By Ivan G Shreve Jr
Comedian Fred Allen had worked himself up through the vaudeville ranks (he started out as “The World’s Worst Juggler” before realizing his talents lie in comedy) to Broadway productions like The Little Show and Three’s a Crowd. Having wet his finger, raised it to the winds, and realized that vaudeville was not long for this world, Allen decided that the new medium of radio was where he needed to be. So, with his wife Portland Hoffa (whom he had met during his ten-week engagement in The Passing Show of 1922), he premiered his first program on this date in 1932 with The Linit Bath Club Revue.
The Linit people paid Allen $1,000 a week to produce the show, and he was expected to pay the costs of hiring a cast, orchestra and writers. Fred attempted to tackle that last job himself, but soon learned that radio was voracious when it came to material, and he simply wouldn’t be able to supply it by his lonesome. So, he hired his old friend Harry Tugend as one of his first scribes. Together, Fred and Harry crafted a new type of radio humor—a cerebral, sophisticated sort of folksy wit that eschewed the verbal (and visual) slapstick present on the programs of his rivals like Eddie Cantor and Ed Wynn. Though The Linit Bath Club Revue lasted only six months on CBS, Allen was courted by NBC and Hellman’s Mayonnaise. Beginning in August of 1933, The Salad Bowl Revue was heard on Fridays. That arrangement lasted until December (only because the sponsor’s product was chiefly promoted during the warmer months), and Fred’s program acquired the sponsorship of Bristol Myers in January of 1934—thus it was retitled The Sal Hepatica Revue. The show’s expansion to a full hour in March prompted it to be renamed Hour of Smiles before acquiring its best remembered title: Town Hall Tonight.
Some Allen scholars consider Town Hall Tonight to be the comedian’s finest radio program; a weekly ribbing of small-town life that often focused on offbeat, human-interest news stories (dubbed “the Town Hall Bulletin” and “Town Hall News”) which allowed Fred to offer satirical insights on topical issues. The show featured a talent show portion (at the insistence of the sponsor) that was a forerunner of radio’s Original Amateur Hour. There was also a segment entitled “People You Didn’t Expect to Meet,” which allowed Fred to interview individuals with unusual occupations. Many of the broadcasts would close with a comedy sketch featuring “the Mighty Allen Art Players”—an acting troupe name later liberated by Johnny Carson when he created his “Mighty Carson Art Players.”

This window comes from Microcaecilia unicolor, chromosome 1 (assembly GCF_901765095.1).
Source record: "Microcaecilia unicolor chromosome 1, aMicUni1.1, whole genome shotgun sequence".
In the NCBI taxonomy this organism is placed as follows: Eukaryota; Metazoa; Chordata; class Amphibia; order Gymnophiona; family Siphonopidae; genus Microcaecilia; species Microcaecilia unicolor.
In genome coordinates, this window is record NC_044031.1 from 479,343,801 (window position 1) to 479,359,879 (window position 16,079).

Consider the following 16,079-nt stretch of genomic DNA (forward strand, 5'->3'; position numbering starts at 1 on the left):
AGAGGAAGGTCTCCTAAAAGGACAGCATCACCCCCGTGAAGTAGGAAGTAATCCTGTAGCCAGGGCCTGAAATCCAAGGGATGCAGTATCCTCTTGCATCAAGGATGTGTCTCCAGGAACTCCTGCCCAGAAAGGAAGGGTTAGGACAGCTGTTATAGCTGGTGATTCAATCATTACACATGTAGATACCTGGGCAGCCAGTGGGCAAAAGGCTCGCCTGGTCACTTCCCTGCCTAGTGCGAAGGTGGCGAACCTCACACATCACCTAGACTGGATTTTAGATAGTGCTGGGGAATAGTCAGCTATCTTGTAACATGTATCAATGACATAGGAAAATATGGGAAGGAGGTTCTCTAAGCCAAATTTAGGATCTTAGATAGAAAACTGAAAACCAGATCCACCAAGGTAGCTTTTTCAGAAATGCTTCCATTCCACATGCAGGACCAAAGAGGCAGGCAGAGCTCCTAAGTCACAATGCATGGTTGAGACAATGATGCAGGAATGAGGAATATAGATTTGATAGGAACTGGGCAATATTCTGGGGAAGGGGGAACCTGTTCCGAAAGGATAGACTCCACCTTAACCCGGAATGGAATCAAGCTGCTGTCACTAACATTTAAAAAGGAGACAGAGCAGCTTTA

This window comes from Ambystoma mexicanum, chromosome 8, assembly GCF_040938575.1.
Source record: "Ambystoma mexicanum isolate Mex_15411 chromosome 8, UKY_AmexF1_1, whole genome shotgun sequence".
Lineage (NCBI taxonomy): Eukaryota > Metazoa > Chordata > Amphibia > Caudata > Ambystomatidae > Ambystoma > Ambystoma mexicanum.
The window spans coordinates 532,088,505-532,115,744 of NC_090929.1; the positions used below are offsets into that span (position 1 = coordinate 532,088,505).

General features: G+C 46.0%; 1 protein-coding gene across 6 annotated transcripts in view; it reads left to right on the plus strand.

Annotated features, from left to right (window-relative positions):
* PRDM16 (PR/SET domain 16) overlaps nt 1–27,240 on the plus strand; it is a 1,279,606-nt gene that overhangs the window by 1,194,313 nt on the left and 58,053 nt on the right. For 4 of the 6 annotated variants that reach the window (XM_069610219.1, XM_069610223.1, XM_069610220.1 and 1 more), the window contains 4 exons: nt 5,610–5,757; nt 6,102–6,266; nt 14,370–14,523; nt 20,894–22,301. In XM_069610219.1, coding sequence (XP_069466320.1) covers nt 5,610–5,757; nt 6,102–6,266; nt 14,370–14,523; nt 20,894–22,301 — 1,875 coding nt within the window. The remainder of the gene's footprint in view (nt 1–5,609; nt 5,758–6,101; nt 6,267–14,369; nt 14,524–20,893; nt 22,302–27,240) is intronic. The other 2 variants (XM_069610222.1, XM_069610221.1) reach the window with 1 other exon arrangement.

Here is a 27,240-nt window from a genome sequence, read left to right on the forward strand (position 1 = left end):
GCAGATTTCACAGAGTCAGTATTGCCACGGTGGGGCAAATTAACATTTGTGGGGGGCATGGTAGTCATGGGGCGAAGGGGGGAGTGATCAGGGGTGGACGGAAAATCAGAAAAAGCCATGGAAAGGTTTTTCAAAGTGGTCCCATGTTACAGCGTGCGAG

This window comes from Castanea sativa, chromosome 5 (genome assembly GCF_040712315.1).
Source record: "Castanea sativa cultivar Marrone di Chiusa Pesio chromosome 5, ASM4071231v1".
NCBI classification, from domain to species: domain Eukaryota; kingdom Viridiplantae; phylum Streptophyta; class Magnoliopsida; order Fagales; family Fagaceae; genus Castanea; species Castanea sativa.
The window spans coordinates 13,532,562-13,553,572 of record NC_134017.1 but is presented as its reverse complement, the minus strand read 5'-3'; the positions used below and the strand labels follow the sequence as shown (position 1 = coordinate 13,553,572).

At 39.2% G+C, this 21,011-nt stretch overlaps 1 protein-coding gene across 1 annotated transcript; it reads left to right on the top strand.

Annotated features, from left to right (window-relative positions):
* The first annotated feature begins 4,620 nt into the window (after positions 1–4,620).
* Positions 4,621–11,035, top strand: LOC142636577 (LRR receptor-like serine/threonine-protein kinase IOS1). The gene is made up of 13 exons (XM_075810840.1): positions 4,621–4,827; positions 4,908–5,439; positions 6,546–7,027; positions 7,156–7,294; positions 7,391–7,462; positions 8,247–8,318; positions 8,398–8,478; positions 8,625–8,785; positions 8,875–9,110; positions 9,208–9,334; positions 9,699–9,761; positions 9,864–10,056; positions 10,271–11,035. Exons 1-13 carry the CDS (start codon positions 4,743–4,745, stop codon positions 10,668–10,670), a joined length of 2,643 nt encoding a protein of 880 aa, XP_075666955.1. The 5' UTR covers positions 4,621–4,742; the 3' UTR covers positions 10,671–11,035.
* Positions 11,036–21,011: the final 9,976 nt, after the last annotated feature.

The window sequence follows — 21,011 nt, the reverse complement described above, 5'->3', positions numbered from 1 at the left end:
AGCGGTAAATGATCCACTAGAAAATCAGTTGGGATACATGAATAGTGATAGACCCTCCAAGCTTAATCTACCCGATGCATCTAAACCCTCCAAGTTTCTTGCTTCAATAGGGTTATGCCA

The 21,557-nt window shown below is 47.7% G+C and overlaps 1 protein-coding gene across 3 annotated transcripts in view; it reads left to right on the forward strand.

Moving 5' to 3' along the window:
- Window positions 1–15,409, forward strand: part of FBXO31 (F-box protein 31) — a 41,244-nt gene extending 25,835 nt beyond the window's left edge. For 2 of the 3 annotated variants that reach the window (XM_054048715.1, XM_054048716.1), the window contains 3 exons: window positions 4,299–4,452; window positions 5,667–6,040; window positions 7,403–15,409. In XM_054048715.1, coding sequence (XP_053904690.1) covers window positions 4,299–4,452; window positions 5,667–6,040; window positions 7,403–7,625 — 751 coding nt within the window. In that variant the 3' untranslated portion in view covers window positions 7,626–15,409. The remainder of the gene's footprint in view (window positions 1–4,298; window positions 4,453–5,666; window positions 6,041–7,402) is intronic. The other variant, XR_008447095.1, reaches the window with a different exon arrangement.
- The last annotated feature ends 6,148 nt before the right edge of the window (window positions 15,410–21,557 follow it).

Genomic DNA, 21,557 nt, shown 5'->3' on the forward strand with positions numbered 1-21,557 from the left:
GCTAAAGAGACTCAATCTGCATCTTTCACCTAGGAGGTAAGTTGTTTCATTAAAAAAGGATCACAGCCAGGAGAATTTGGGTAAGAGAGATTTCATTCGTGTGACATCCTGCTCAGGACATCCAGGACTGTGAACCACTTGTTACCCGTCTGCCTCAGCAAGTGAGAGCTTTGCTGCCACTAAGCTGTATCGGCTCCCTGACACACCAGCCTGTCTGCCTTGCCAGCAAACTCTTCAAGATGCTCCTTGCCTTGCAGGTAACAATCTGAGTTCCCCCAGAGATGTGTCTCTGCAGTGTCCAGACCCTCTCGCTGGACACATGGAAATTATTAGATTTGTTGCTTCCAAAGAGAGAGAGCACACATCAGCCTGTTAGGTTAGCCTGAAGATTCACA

Town Hall Tonight changed its name in the fall of 1939 to The Fred Allen Show—something the comedian wasn’t particularly crazy about, but it’s possible that his sponsor wanted to capitalize on the star’s success. The show had performed moderately well in the ratings over the years, but it really took off when Fred decided—in his words—to “hitch his gaggin’ to a star.” Fred had been friends with Jack Benny since the two men had crossed paths in vaudeville, and on a December 1936 Town Hall broadcast, Allen made some humorous remarks about his friend’s musical prowess after a ten-year-old prodigy named Stuart Canin had finished playing Schubert’s The Bee on the program, intimating that Benny should be ashamed of himself. Jack, who made it a habit to listen to Fred’s program, thought the comments were hilarious and he issued a rejoinder to his friend on his next broadcast. From that moment on, the cutting remarks and insults flew fast and furious between the two comedians, escalating into a “feud” that culminated in a famous “fight of the century” appearance on Jack’s program on March 14, 1937. Though that program was the “official” end of the feud, both Allen and Benny continued to direct quips at one another on their programs for years afterward, and their guest appearances on each other’s shows were always a delight for radio audiences.